ICYMI: Big data leaking; Salesforce vulnerability; suppressed car hack; sound authentication and critical IE fix

In this week's In Case You Missed It (ICYMI): Big data leaking; Salesforce vulnerability patched; suppressed car hack; ambient sound authentication and critical IE fix.

ICYMI: Big data leaking; Salesforce vulnerability; suppressed car hack; sound authentication and critical IE fix
ICYMI: Big data leaking; Salesforce vulnerability; suppressed car hack; sound authentication and critical IE fix

One petabyte of sensitive data exposed online in big data security gaff

Poorly configured Big Data applications are potentially leaking over one petabyte of data according to a new report. The research, carried out by Swiss security firm BinaryEdge, found that over 35,000 instances of Redis cache and store archives could be accessed without authentication. It also discovered that over 39,000 MongoDB NoSQL databases is also unprotected.

Cross-site scripting vulnerability uncovered in Salesforce cloud

Researchers at cloud application security vendor Elastica have published details of a Cross-Site Scripting (XSS) vulnerability within a Salesforce sub-domain providing the potential for attackers to use a trusted Salesforce application as a platform for end-user credential gathering attacks.

Disclosed in early July, Salesforce finally patched the vulnerability just two days before Elastica went public with the disclosure. Admittedly, XSS vulnerabilities are not the most exciting of attack vectors, but that doesn't mean they are not dangerous. Nor does it mean that organisations shouldn't know better when it comes to detecting them.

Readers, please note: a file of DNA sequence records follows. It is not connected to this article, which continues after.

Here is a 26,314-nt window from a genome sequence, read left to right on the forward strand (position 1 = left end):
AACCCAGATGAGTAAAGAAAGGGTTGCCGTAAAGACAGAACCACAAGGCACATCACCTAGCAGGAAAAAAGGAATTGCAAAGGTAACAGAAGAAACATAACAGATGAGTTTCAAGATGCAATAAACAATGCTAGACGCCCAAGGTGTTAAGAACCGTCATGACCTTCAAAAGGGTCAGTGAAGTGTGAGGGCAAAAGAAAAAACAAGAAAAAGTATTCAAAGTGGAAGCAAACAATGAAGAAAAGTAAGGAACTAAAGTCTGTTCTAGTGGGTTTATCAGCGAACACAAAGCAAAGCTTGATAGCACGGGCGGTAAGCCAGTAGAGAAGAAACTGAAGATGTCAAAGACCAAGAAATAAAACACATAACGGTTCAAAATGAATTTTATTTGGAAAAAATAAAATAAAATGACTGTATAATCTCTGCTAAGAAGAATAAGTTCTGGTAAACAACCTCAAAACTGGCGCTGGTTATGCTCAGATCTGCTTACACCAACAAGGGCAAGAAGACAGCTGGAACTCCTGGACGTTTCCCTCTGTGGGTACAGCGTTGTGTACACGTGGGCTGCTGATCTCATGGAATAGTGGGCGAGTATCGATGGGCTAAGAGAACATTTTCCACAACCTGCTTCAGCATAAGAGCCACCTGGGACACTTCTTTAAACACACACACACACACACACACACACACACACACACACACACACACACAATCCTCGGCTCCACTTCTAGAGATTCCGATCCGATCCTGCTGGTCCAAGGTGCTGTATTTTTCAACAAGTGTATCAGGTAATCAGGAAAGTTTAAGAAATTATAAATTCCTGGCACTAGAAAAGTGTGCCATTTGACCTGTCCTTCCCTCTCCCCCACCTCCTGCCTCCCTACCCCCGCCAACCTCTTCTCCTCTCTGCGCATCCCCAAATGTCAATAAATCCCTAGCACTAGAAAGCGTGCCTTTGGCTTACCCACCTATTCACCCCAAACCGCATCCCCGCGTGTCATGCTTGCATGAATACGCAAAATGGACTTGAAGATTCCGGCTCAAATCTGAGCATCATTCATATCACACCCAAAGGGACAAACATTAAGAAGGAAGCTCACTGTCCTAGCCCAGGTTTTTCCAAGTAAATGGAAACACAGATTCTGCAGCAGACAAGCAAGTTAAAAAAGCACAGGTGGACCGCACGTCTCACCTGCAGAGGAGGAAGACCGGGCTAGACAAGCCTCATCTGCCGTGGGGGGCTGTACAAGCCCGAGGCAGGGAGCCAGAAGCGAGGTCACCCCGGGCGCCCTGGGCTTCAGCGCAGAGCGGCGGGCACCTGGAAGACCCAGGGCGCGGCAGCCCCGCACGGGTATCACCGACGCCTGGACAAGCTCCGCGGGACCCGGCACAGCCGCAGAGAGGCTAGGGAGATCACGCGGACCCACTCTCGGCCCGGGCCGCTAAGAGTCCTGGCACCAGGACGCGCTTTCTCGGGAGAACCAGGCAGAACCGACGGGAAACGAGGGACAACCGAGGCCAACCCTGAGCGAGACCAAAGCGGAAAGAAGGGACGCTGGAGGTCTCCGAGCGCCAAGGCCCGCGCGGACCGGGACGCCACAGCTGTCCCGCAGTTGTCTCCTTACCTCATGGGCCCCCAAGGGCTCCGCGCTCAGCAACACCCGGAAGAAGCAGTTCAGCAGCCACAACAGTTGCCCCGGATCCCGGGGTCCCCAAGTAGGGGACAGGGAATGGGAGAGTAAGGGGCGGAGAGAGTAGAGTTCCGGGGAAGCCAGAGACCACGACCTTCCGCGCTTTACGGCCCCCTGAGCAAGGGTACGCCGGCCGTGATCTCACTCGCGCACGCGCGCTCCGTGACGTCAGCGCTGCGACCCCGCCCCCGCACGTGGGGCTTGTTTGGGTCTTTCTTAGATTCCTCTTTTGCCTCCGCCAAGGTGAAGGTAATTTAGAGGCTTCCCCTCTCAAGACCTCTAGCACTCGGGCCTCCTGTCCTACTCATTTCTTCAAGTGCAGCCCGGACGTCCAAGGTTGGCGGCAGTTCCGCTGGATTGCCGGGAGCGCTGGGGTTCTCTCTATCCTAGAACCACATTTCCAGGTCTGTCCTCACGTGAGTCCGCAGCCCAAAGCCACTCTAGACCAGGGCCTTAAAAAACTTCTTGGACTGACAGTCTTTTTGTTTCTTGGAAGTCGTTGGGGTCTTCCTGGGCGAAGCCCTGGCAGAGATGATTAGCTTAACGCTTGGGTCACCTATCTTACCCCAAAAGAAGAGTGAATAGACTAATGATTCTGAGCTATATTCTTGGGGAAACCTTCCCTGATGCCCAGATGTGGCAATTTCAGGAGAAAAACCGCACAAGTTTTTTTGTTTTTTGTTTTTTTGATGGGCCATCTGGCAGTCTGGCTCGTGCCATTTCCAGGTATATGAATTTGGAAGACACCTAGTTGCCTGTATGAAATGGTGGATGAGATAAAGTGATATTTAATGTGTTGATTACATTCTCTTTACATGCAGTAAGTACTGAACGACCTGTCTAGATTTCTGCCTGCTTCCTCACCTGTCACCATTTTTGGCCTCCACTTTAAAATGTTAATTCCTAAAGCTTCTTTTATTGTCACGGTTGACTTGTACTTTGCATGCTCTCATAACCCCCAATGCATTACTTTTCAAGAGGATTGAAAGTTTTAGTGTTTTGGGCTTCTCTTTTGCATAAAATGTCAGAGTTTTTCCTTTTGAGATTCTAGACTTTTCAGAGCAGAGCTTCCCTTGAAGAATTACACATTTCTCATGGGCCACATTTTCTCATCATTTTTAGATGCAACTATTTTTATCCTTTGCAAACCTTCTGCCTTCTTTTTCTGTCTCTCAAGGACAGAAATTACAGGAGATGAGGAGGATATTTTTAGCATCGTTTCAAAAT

Security researchers reveal car hack after two-year injunction

Researchers have demonstrated how a flaw in a car security system could allow a vehicle to be stolen. The system is used in the cars of several manufacturers including Volkswagen, Audi, Fiat, Honda, and Volvo. However, details of the vulnerability have up until now been blocked thanks to an injunction in a UK court.

The supressed paper has finally seen the light of day at the USENIX security conference in Washington, DC. Titled "Dismantling Megamos Crypto: Wirelessly Lockpicking a Vehicle Immobilizer," the paper shows how a flaw in the cryptography and authentication protocol used in the Megamos RFID transponder found in car immobilisers could be used to break into vehicles from Volkswagen-owned luxury-brands, including Audi, Porsche, Bentley, and Lamborghini, and other brands including Volvo, Honda, Fiat, and some Maserati models.

Sound Proof: new two-factor authentication through ambient noise

A research paper emanating from the Institute of Information Security ETH in Zurich has proposed a new method to achieve more secure ‘two-factor authentication' through the use of ambient sound and a user's smartphone.

Two-factor authentication is a method of user validation above and beyond the single solitary use of passwords. Examples include use of an ATM (bank card, plus PIN), biometrics (fingerprint scan, plus the user themselves) and credit card reader random number generators (PIN number, plus random number).

Microsoft forced to release out-of-band patch to fix IE

Microsoft has been forced to release a patch outside of its normal Patch Tuesday cadence in order to fix a problem that could allow criminals to remotely execute code on a user's PC and take control of it.

The flaw affects all versions of Internet Explorer from 7 to 11 on Windows from Vista onwards. Windows Server 2008, 2012, 2012 R2 and the Windows Server Technical Preview are all affected by the flaw but IE running in its Enhanced Security Configuration" should mitigate the problem there. Microsoft has reported that this vulnerability is being actively exploited. Microsoft's new browser, Edge, is not affected by the flaw.

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